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# Comparisons

Do you still remember what an operator is?

In our homework, we learned some basic arithmetic operators. When we add one more (`//`), our list will look like this:

Symbol Example Description
`+`, `-`, `*`, `/` `1 + 1` Basic arithmetic
`-` `-5` Negation
`//`; `%` `7 // 2`; `7 % 2` Integer division, remainder
`**` `3 ** 2` Power (3 to the power of 2)

Python also has other types of operators. Comparison (relational) operators are used to compare values. Try out what they do! (You can try them by using `print()` in your code, or you can try `python`'s command line.)

Symbol Example Description
`==`, `!=` `1 == 1`, `1 != 1` equal, not equal
`<`, `>` `3 < 5`, `3 > 5` greater than, less than
`<=`, `>=` `3 <= 5`, `3 >= 5` Greater or equal, less or equal

Comparison values are called boolean values (after G. Boole). They are used every time we want to know if something is `True` or `False`. Boolean types are exactly those two - `True` and `False`.

Like all values, `True` and `False` can be assigned to variables:

```true = 1 < 3  # we have to type it in lowercase now, because True is a reserved word in Python
print(true)

false = 1 == 3
print(false)
```

Note that to test equality, you have to use two equal signs: `3 == 3`. One equal sign assigns a value to a variable, and two equal signs compare two values (of variables).

`True` and `False` can be used directly in a program. Just keep an eye on capitalisation.

```print(True)
print(False)
```

## Conditions

Write the following into a new file (e.g. `if.py`):

```side = float(input('Enter the side of a square in centimeters: '))
print("The perimeter of a square with a side of", side,"cm is ", side * 4,"cm.")
print("The area of a square with a side of", side,"cm is", side * side, "cm2.")
```

What happens when you enter a negative number? Does the output make sense?

As we can see, the computer does exactly what it is told and doesn't think about context. You have to do that for it. It would be nice if the program could tell the user who enters a negative number that they entered nonsense. How do we do that?

Let’s try to set a variable that will be `True` when a user enters a positive number.

### Řešení

And then we will tell the program to use this variable. For that purpose we will use the `if` and `else` statements.

```side = float(input('Enter the side of a square in centimeters: '))
positive_number = side > 0

if positive_number:
print("The perimeter of a square with a side of", side,"cm is", side * 4,"cm.")
print("The area of a square with a side of", side,"cm is", side * side, "cm2.")
else:
print("The side must be a positive number!")

print("Thank you for using the geometric calculator.")
```

So after `if`, there is a condition which is the expression we'll use for the decision making. After the condition you must write a colon (`:`). The colon is followed by the commands to be executed, if the condition is True. Indent the lines 4 spaces after every colon you use in Python.

Then on the same level as `if`, write `else:` followed by a colon. The next lines contain the commands that are executed if the condition is False, and they must also be indented.
Then you can write other code, not indented, that will be executed every time, because the if statement has already ended.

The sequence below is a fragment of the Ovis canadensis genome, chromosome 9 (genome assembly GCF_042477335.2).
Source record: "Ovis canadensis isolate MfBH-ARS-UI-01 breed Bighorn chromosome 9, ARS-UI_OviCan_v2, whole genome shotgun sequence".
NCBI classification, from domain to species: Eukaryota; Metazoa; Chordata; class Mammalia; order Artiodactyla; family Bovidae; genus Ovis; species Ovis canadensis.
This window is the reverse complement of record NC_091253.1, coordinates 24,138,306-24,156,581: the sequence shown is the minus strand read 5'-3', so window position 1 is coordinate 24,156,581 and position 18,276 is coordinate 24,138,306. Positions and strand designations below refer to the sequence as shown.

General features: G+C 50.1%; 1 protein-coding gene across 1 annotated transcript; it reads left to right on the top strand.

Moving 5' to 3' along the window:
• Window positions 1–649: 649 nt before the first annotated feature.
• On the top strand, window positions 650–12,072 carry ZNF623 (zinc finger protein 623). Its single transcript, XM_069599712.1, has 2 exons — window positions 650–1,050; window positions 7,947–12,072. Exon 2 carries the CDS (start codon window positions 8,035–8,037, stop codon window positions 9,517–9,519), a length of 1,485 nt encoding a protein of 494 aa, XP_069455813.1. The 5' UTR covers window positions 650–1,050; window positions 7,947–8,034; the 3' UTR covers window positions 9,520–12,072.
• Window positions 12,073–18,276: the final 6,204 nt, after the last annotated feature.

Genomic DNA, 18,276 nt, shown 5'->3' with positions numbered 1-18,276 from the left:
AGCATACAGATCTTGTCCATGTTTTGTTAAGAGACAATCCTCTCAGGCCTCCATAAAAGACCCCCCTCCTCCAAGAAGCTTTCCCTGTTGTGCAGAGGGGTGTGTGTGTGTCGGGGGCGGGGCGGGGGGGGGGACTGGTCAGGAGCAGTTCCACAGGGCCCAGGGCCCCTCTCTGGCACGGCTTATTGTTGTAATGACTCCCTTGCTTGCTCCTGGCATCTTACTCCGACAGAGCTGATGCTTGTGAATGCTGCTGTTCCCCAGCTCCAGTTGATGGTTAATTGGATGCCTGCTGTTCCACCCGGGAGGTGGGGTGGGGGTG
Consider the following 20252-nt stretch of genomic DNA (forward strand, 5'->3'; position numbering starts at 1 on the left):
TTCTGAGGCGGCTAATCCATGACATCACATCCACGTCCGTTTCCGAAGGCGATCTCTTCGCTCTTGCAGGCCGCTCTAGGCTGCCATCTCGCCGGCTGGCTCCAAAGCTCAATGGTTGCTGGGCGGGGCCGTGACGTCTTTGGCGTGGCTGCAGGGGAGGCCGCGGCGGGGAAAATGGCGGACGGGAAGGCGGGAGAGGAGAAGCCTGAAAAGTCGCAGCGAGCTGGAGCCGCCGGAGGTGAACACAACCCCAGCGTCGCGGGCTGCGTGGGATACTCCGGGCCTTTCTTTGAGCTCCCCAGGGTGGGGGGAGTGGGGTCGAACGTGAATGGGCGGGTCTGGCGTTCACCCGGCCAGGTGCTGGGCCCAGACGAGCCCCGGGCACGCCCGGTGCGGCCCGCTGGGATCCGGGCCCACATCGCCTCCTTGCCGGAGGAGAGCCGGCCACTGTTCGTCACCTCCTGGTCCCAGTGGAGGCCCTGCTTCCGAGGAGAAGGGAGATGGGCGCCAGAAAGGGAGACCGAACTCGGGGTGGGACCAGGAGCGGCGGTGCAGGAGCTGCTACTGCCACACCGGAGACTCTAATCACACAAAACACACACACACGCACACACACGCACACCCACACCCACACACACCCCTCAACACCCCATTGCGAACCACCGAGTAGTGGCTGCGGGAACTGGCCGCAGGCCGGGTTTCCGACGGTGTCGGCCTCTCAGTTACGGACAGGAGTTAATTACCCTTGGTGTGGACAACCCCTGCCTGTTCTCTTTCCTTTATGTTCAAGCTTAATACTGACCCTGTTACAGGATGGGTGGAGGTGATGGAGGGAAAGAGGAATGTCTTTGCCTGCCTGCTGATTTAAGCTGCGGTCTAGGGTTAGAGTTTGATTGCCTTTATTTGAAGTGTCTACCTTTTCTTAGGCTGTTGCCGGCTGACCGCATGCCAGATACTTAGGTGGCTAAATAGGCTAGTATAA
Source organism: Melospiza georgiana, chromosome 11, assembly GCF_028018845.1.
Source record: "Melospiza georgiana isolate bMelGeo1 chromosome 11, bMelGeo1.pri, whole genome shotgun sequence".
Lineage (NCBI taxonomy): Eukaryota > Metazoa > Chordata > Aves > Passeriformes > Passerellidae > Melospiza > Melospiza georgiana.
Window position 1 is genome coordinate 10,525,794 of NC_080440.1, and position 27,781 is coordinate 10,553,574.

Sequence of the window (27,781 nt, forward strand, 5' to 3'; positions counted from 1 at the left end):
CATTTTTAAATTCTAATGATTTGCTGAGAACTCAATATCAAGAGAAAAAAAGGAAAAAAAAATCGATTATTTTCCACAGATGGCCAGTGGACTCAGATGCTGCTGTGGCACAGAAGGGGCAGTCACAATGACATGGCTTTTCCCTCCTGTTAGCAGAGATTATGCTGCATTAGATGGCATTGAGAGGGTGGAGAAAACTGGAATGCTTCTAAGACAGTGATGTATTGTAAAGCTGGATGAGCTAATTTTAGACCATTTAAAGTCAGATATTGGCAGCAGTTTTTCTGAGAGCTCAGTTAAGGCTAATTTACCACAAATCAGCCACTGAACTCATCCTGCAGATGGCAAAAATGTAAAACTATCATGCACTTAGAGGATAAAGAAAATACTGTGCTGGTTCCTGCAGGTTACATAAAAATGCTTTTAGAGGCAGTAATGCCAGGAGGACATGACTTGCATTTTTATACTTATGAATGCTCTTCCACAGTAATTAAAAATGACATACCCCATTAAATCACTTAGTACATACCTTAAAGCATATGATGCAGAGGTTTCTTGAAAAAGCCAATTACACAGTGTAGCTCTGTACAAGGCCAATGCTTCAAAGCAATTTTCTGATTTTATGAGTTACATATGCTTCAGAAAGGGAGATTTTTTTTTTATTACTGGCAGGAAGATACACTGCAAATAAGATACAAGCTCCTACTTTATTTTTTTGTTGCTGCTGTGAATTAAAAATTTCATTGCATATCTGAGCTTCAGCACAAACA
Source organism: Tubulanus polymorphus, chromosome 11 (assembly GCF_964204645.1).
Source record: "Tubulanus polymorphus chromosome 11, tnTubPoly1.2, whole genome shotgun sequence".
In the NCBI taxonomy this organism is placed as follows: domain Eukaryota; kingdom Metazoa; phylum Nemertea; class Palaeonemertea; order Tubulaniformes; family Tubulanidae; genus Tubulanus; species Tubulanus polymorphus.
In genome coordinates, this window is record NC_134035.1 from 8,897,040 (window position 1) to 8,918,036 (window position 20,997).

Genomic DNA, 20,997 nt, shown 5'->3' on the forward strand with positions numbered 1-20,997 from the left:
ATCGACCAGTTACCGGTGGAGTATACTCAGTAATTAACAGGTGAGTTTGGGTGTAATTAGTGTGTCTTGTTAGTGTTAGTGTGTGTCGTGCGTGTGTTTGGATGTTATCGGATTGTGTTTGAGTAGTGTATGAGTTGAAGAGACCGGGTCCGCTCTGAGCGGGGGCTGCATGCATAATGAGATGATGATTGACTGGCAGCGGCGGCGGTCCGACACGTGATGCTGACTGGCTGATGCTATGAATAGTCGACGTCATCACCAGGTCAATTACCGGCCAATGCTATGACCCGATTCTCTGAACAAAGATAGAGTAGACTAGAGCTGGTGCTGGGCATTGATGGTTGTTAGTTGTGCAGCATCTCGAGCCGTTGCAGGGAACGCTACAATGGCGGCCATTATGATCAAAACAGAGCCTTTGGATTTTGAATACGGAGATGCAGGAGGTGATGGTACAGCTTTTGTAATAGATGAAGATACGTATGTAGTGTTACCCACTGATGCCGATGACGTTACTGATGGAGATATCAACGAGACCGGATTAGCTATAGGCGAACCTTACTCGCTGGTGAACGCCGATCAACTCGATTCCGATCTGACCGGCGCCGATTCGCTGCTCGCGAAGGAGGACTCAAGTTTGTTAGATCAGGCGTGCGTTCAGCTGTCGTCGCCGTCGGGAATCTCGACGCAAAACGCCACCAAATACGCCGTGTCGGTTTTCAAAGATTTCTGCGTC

The indentation doesn't need to be 4 spaces, you could use 2 or even 11, or you can use the tabulator. The point is that within one block of code, the indentation has to be the same. So if you are working on some project with someone else, you have to agree on indentation for the program to be able to run properly. Most of the people from the Python community agree on 4 spaces (or one tab).

## Other conditional statements

Sometimes the `else` statement is not necessary. The following program does nothing extra if the number is not equal to zero.

```number = int(input('Enter a number, to which I will add 3: '))
if number == 0:
print('This is easy!')
print(number, '+ 3 =', number + 3)
```

Sometimes several conditions are needed. For this situation, we have the `elif` statement (combination of `else` and `if`). It's between `if` and `else`. You can repeat the `elif` keyword after the first `if`, but only one branch will be executed, to be precise: the first true one where the conditions are met.

```age = int(input('How old are you? '))
if age >= 150:
print('And from which planet are you?')
elif age >= 18:
# This branch will not be executed for "200", for example.
print('We can offer: wine, cider, or vodka.')
elif age >= 1:
print('We can offer: milk, tea, or water')
elif age >= 0:
print('Unfortunately, we are out of Sunar.')
else :
# If no condition is met from above, the age had to be negative.
print('Visitors from the future are not welcomed here!')
```

## Rock paper scissors

`If`s can be nested - after an `if` and its indentation, there can be other `if`.

```pc_choise = 'rock'
user_choise = input('rock, paper, or scissors?')

if user_choise == 'rock':
if pc_choise == 'rock':
print('Draw.')
elif pc_choise == 'scissors':
print ('You win!')
elif pc_choise == 'paper':
print ('Computer won!')
elif user_choise == 'scissors':
if pc_choise == 'rock':
print('Computer won!')
elif pc_choise == 'scissors':
print('Draw.')
elif pc_choise == 'paper':
print('You win!')
elif user_choise == 'paper':
if pc_choise == 'rock':
print('You win!')
elif pc_choise == 'scissors':
print('Computer won!')
elif pc_choise == 'paper':
print('Draw.')
else:
print('I do not understand.')
```

Yay, your first game!
Now we need to overwrite the pc_choice so it will act randomly. We will talk about how to do this next time.

Toto je stránka lekce z kurzu, který probíhá nebo proběhl naživo s instruktorem.